How to meditate with ease, even if your brain just won’t stop

Jayne Anne Ammar
3 min readNov 9, 2021


A common refrain I hear from people when they first try meditation is that they can’t turn off their brains. Have you ever tried to follow some sort of meditation, mindfulness, or breathing practice and realized just how LOUD the internal voices in your head are?

Even when the voice is perfectly benign and just yammering on about what you should have for lunch or how you forgot to say that thing to your friend before they left and on and on and on, it can be exhausting.

You want to feel peaceful, but your inner-critic has other plans

But here’s the thing, the default voice inside your head is often NOT benign. And it can really get wound up sometimes and start criticizing you, especially when you’re trying something new. So if you’ve heard about all of the fantastic potential benefits of mindfulness or meditation practice but are feeling down on yourself or like you just can’t do it, this is just your inner self-critic or critical self-talk going haywire.

Photo by Matthew Henry on Unsplash

The critical self-talk stems from feeling like there’s a right and a wrong way to meditate and that you’re not doing it right if you’re not feeling blissed out and like you’re in a positive emotional state when you meditate.

I remember as I began to make a career change a few years ago, I began to rely on my meditation practice in a sort of typical Western way, thinking of it only as a way to relax or decompress. I’d begun to approach my meditation practice with a very “yang” or masculine-oriented perspective as a means to an end. Specifically, “I do this practice so that I can feel peaceful and calm.”

The slight shift in my practice may seem benign, and honestly I hardly noticed it at first. But anytime you intend to meditate with an expected outcome or with the desire to control the experience, you’re really at odds with the true spirit of the practice.

Self-compassion as the salve to soothe your harsh inner critic

Personally, I was able to come back to my thoughts, feelings, bodily sensations and to deeply accept them in the present moment, without needing to change or control them, through the practice of self-compassion, specifically Kristin Neff’s work. I still rely on her practices today, now more than ever as I embark on a new and uncertain journey of writing, coaching, and building my coaching practice.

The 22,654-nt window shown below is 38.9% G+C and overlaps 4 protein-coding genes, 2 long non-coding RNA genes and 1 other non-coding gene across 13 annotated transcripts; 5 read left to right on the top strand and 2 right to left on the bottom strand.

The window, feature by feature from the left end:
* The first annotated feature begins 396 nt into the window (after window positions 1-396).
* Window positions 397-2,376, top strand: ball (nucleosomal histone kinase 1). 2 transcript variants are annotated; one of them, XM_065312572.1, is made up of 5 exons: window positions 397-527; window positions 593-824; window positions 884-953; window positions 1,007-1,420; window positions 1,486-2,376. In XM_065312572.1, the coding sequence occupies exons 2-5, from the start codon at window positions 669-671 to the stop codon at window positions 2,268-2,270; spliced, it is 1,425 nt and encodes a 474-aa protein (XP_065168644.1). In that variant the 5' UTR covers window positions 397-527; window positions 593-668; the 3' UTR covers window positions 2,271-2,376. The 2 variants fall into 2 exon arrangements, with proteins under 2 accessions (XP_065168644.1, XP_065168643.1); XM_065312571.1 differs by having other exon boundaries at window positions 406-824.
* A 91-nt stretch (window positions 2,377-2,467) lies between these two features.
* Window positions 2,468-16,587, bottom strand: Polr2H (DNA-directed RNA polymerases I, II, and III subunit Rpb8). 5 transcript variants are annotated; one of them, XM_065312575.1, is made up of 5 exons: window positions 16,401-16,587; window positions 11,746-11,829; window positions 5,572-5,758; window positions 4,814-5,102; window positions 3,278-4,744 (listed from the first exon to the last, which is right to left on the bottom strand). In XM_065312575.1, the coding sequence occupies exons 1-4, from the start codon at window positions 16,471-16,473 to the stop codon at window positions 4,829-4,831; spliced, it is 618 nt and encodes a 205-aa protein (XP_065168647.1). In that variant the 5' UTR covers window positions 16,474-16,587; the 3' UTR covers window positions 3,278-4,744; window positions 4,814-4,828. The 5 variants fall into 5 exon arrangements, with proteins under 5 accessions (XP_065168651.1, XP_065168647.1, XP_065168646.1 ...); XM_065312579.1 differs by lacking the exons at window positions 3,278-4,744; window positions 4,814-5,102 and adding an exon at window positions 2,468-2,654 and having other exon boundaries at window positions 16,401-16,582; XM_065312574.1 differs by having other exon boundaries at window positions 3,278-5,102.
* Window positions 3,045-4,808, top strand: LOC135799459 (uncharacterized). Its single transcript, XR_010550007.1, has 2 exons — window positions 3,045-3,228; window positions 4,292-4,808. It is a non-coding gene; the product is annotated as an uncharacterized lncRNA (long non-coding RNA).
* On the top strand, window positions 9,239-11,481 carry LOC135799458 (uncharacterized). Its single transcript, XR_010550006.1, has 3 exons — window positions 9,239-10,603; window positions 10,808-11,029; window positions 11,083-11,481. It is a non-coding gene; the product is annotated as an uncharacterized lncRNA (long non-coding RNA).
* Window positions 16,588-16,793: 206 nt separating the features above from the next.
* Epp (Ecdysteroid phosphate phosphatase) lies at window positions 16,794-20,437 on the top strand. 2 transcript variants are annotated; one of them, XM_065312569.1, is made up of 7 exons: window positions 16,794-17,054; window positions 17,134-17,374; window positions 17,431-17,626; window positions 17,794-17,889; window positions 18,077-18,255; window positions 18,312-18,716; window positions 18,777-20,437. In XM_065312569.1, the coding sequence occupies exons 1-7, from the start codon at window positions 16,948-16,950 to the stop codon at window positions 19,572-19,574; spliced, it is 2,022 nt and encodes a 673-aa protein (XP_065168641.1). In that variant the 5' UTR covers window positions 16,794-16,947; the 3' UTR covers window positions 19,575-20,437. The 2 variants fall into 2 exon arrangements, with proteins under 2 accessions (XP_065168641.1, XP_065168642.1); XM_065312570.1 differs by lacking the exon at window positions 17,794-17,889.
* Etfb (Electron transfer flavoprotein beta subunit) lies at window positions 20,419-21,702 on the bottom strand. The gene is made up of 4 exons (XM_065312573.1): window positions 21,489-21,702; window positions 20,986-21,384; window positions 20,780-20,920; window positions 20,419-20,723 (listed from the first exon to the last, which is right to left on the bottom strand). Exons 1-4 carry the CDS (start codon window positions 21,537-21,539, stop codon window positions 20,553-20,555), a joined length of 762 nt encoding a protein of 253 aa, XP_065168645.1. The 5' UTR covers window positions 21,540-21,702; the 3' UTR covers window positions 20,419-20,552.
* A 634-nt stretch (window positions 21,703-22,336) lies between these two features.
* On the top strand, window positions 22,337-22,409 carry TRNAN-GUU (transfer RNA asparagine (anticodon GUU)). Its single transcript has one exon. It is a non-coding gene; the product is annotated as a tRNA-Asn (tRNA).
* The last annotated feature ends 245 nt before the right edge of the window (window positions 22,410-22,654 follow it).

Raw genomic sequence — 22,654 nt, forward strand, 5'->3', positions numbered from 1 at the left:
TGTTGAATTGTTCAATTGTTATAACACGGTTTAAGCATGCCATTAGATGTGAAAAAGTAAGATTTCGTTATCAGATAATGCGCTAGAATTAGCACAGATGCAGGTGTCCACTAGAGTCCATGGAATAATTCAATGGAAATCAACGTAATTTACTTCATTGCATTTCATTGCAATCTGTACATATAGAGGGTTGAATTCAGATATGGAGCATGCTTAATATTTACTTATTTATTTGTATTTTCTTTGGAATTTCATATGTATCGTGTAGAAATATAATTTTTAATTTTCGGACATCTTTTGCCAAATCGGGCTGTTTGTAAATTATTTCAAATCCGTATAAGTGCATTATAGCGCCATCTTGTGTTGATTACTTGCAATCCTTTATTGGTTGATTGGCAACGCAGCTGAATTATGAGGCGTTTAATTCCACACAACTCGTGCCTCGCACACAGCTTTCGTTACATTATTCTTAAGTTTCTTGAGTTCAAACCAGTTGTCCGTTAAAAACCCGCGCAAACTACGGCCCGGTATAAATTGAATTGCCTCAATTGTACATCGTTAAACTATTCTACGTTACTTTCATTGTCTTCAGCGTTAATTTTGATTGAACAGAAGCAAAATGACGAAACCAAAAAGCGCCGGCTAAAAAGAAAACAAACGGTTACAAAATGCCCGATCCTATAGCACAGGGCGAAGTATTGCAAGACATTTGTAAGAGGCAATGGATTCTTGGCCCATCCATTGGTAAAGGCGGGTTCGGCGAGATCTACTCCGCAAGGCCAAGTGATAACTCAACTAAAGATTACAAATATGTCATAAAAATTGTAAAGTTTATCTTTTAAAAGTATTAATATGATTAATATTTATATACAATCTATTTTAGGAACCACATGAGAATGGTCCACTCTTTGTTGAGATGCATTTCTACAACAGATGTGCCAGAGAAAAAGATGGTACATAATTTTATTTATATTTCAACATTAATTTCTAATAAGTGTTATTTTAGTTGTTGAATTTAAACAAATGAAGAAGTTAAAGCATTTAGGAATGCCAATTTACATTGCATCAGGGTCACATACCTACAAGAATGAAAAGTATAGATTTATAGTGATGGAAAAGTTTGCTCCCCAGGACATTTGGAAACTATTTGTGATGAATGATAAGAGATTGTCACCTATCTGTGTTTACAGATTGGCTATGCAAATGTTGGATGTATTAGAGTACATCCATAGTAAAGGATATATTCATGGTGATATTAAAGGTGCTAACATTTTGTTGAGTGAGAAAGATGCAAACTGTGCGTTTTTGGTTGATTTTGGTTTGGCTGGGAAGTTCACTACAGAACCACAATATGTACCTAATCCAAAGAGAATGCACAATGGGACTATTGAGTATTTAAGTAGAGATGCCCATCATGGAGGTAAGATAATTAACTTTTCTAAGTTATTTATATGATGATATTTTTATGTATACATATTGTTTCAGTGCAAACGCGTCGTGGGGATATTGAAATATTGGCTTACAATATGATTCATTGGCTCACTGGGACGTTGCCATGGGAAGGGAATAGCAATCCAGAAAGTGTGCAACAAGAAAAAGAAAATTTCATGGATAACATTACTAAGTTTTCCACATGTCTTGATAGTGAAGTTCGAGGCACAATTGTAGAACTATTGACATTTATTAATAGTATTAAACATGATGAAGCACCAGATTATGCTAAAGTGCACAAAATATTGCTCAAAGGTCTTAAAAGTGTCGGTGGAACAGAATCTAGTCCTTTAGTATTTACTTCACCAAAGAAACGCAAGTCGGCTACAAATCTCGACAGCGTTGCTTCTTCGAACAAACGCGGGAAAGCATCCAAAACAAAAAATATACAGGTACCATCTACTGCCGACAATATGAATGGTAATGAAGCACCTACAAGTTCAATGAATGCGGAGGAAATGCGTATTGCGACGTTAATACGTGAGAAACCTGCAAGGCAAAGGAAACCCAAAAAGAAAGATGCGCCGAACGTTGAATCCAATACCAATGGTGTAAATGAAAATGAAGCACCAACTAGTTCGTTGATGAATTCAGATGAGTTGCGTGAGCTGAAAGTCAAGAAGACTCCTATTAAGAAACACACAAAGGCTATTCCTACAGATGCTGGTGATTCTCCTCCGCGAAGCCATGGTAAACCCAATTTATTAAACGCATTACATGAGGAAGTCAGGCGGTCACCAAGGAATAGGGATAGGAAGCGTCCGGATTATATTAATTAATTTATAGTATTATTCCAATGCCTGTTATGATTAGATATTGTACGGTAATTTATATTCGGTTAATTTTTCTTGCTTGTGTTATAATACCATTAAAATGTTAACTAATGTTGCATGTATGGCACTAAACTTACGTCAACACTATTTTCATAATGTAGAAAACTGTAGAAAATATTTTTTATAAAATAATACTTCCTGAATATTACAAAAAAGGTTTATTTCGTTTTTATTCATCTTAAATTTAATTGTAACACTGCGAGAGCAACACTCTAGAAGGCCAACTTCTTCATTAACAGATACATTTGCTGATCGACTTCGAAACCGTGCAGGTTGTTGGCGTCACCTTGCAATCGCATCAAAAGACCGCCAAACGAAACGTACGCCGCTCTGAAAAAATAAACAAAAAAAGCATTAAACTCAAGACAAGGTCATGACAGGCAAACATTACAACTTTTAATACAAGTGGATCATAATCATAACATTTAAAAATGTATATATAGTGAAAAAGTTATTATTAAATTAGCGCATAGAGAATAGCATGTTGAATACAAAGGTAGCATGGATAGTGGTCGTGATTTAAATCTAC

Kristin Neff, a leading researcher in the field of self-compassion for the past 20 years and author of the book, Self-Compassion: The Proven Power of Being Kind ot Yourself, is also often just the “medicine” my coaching clients need who are dealing with any forms of self-hatred, negative self-talk, and being cruel to or blaming themselves for the hard situations they are in.

While there really is no right or wrong way to meditate, if you’re struggling with negative self-talk, trying to change something in your life and struggling with your self esteem, or trying to commit to a meditation practice, using self-compassion guided meditations or written exercises can definitely help you to get through this spot in your life with more grace and ease.

3 Elements of Self-compassion:

1. Mindfulness - or noticing and allowing, and accepting negative emotions with a non-judgmental approach.

2. Sense of common humanity - or the idea that we are not alone in experiencing these feelings and there are those who share similar experiences.

3. Self-kindness - or giving oneself grace for one’s suffering and current state and choosing to be gentle and forgiving of oneself.

Because life doesn’t give extra points for “pushing though” or unnecessary suffering. Embracing the concepts Neff teaches around how to suffer well may help you get the traction you need to calm your inner critic to begin or keep your meditation practice going with renewed life. What are some ways you use to make it easier to meditate?



Jayne Anne Ammar

Emotional and binge eating coach offering an intuitive eating approach to transform your relationship with food and your body